Microbial Limits
If the raw herbs are to be used directly without boiling in water prior to consumption, restrictive limits on microbial contaminants are required for pathogens such as Salmonella sp. Enterobacter and E. coli which are causative agent for various gastrointestinal diseases. A lower level of yeasts and molds and a limit on total aerobes are considered appropriate in plant material for topical use. The presence of aflatoxins detected by chemical means is generally independent of the number of viable molds that are detected using microbiological methods. Aflatoxins in microgram quantity are capable of giving serious hypersensitivity reactions which can be extremely harmful to human health
In India, Charaka and Sushruta prescribed a cubeb paste as a mouthwash, and the use of dried cubebs internally for oral and dental diseases, loss of voice, halitosis, fevers, and cough. In traditional Chinese medicine cubeb is used for its alleged warming property. A small percentage of cubeb was commonly included in lozenges designed to alleviate bronchitis, in which the antiseptic and expectoral properties of the drug are useful. The most important therapeutic application of this drug, however, was in treating gonorrhea, where its antiseptic action was of much value. An ethanolic extract of Piper cubeba exhibits anti-estrogenic and anti-inflammatory properties. It significantly inhibited growth induced by β-estradiol in MCF-7, a human breast cancer cell line. Piper cubeba extract possesses anti-androgenic, anti-estrogenic and anti-inflammatory properties. These scientific study reports support the potential use of Piper cubeba extract in phytotherapy against benign prostatic hyperplasia (4) The crude ethanol extract from Piper cubeba seeds, cubebin and its semi-synthetic derivatives had shown good antibacterial activity against oral pathogens. The crude ethanol extract was more active against Streptococcus salivarius. The natural product cubebin and its semi-synthetic derivative hinokinin displayed bacteriostatic activity as well as fungicidal activity against Candida albicans. The O-benzyl cubebin derivative showed fungistatic and fungicidal effects against C. albicans. Also, the other dibenzylbutyrolactone derivatives displayed bacteriostatic and fungistatic effects at the evaluated concentrations (3). The extracts of Piper cubeba were also found to be active in vitro against promastigotes of Leishmania donovani, and exhibited significant in vitro activity at 100 μgml (2)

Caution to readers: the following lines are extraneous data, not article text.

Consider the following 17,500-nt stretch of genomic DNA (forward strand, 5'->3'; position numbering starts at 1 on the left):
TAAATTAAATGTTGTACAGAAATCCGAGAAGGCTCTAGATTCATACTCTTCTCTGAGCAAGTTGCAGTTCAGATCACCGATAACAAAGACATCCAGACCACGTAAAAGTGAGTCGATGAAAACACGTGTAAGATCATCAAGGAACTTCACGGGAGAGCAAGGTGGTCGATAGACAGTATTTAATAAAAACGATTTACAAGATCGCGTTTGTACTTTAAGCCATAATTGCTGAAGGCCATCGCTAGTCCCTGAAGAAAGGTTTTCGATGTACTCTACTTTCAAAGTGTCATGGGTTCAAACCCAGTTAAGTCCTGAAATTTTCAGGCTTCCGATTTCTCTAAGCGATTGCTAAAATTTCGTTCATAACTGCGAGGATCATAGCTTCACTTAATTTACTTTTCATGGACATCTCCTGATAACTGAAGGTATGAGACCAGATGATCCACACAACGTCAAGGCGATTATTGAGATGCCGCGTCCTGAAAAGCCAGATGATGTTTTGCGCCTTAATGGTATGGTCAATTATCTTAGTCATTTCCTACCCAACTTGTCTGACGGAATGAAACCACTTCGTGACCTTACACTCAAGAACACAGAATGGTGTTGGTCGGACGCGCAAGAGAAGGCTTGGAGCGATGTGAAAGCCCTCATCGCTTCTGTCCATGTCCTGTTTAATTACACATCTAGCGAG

Health Benefits
The fruits are used as a spice and have also been used for the treatment of abdominal pain, asthma, diarrhea, dysentery, gonorrhea, enteritis and syphilis and have also been reported to have an inhibitory effect on hepatitis C virus protease. Scientist has demonstrated significant anti-inflammatory and analgesic activities of the methanolic extract from fruits of P. cubeba.
Research References
1. Eun-Mi Choi, Jae-Kwan Hwang Investigations of anti-inflammatory and antinociceptive activities of Piper cubeba, Physalis angulata and Rosa hybrida Journal of Ethnopharmacology Volume 89, Issue 1, November 2003, Pages 171-175 2. Hardik S. Bodiwala, Gaganmeet Singh, Ranvir Singh, Chinmoy Sankar Dey, Shyam Sundar Sharma, Kamlesh Kumar Bhutani and Inder Pal Singh Antileishmanial amides and lignans from Piper cubeba and Piper retrofractum Journal of Natural Medicines Volume 61, Number 4, 418-421, DOI 10.1007s11418-007-0159-2 3. M. L. A. Silva, H. S. Coímbra, A. C. Pereira, V. A. Almeida, T. C. Lima, E. S. Costa, A. H. C. Vinhólis, V. A. Royo, R. Silva, A. A. S. Filho, W. R. Cunha, N. A. J. C. Furtado, Carlos H. G. Martins, T. C. Carvalho, and J. K. Bastos. Evaluation of piper cubeba extract, (-)-cubebin and its semi-synthetic derivatives against oral pathogens Phytotherapy Research 21(5)420–422 2007 4. Piper cubeba Demonstrates Anti-Estrogenic and Anti-Inflammatory Properties Jianying Yam1, 2, Alexei Schaab2, Matthias Kreuter2, Juergen Drewe1